Ulimately, the Senate committee would put forward 11 recommendations on changes to the commnecement process, though none of them wereable to implemented in time for the 2014-2015 academic year.
As of this year, the Senate Executive Committee was tasked with looking over nominations, reject anyone deemed unsuitable, and rank the remaining candidates for the Board of Governors and President Barchi to review and select.
But members of the Executive Committee did not respond to inquiries as to why the announcement would not come out until April, as well as whether the Senate review of nominees had anything to do with the late announcement date.
Many opponents of Rice’s selection felt that the decision to vote on and announce the commencement speaker so late in the year, and to hold vote outside New Brunswick, was by no means an accident.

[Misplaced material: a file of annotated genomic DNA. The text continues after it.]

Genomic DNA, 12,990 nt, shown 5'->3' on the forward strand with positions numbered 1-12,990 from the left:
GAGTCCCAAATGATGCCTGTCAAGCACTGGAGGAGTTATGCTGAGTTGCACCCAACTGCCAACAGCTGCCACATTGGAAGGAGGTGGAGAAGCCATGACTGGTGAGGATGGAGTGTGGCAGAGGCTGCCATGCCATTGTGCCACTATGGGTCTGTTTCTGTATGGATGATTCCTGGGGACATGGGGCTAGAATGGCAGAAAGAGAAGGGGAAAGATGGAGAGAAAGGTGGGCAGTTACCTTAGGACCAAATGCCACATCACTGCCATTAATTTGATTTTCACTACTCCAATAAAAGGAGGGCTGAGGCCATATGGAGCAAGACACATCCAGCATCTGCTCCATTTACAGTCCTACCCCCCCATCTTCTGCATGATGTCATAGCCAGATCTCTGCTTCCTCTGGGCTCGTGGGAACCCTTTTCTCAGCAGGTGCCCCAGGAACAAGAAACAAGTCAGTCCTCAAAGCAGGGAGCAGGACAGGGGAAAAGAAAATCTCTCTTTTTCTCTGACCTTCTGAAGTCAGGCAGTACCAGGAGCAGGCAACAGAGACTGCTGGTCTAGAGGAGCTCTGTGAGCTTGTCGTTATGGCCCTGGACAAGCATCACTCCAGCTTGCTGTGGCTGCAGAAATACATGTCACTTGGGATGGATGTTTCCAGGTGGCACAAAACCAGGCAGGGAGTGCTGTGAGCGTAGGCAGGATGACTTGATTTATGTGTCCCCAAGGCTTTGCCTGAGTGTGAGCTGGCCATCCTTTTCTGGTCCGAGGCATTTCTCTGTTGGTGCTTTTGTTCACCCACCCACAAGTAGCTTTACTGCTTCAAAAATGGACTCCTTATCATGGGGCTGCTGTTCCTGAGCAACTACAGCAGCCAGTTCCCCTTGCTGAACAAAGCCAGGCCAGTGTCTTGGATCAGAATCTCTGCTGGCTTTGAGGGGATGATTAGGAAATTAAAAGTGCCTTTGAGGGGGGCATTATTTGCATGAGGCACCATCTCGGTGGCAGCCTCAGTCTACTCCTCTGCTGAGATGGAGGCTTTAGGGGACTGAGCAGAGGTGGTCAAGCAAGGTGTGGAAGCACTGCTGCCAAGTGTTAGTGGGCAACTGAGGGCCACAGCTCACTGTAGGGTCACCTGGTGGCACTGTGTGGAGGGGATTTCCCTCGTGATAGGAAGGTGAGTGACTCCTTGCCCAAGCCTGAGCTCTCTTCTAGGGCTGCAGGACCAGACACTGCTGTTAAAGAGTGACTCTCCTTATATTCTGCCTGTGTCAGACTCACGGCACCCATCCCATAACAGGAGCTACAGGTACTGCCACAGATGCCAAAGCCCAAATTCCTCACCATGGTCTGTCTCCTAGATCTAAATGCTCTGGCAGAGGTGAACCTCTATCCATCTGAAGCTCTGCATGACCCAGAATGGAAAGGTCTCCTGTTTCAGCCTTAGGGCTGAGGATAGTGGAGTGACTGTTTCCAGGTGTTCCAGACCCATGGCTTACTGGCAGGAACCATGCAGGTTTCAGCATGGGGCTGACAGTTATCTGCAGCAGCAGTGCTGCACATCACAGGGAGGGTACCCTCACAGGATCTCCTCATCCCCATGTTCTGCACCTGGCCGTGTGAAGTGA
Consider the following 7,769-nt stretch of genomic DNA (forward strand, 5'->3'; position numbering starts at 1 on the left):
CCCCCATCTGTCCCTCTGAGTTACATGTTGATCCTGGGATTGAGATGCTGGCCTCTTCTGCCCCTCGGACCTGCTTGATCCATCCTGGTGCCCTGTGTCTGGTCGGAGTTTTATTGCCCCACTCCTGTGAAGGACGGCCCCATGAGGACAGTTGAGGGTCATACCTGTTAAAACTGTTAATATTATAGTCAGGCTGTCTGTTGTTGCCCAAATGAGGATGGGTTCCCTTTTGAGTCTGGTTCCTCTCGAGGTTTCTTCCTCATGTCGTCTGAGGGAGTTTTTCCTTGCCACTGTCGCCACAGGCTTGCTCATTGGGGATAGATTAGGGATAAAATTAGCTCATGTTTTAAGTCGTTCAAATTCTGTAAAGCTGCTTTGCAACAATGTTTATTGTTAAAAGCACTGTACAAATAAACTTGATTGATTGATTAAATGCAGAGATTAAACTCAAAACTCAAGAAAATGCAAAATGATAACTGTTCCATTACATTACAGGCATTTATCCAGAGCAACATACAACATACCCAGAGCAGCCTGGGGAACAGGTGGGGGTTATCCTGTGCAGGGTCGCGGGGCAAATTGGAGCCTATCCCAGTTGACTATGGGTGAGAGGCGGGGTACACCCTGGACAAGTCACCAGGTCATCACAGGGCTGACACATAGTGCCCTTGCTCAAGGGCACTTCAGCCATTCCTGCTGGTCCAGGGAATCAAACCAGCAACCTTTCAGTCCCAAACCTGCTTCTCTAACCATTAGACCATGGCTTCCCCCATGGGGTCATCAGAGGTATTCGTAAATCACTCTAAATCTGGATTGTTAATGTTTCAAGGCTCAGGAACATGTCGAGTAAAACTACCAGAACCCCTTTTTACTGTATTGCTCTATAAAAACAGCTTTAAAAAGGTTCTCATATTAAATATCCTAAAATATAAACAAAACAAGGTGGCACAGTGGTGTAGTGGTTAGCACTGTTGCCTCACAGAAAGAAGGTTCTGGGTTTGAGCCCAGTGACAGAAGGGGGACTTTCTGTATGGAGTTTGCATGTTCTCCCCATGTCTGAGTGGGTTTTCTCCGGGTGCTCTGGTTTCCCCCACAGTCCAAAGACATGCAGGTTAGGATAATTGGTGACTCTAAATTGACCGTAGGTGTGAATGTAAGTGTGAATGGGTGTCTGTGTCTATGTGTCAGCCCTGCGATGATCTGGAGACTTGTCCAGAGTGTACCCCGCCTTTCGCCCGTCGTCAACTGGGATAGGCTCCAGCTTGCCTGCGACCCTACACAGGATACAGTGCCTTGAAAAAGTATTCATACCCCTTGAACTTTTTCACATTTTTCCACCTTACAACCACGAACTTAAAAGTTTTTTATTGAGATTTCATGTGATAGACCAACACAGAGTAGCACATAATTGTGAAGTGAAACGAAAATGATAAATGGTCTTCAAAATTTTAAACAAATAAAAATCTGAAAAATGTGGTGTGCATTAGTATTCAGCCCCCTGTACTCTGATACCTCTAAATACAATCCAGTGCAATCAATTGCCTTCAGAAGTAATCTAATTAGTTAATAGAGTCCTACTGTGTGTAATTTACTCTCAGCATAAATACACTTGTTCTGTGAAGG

“Blatantly hiding the decision until April is ridiculous and unheard of,” wrote Amani Al-Khatahtbeh, who had been active in the leadership against Condoleezza Rice.
“The administration is completely disconnected from the student body and provides no outlets for students to voice their concerns — actually doing everything it can to ignore them.”
Sherif Ibrahim, another leader in the April 2014 protests, expressed similar sentiments.
“Chief of Staff Greg Jackson and President Barchi requested research on more democratic commencement speaker selection processes at Big 10 schools and universities similar to Rutgers, which students delivered,” Ibrahim wrote.
“There is consensus on democratization. To President Barchi: why nothing has changed?
Award-winning, multimedia journalist with experience in digital first and print-media. Daniel has covered local, state and regional issues, and utilized photography, social media and has written in-depth articles to produce high-quality work.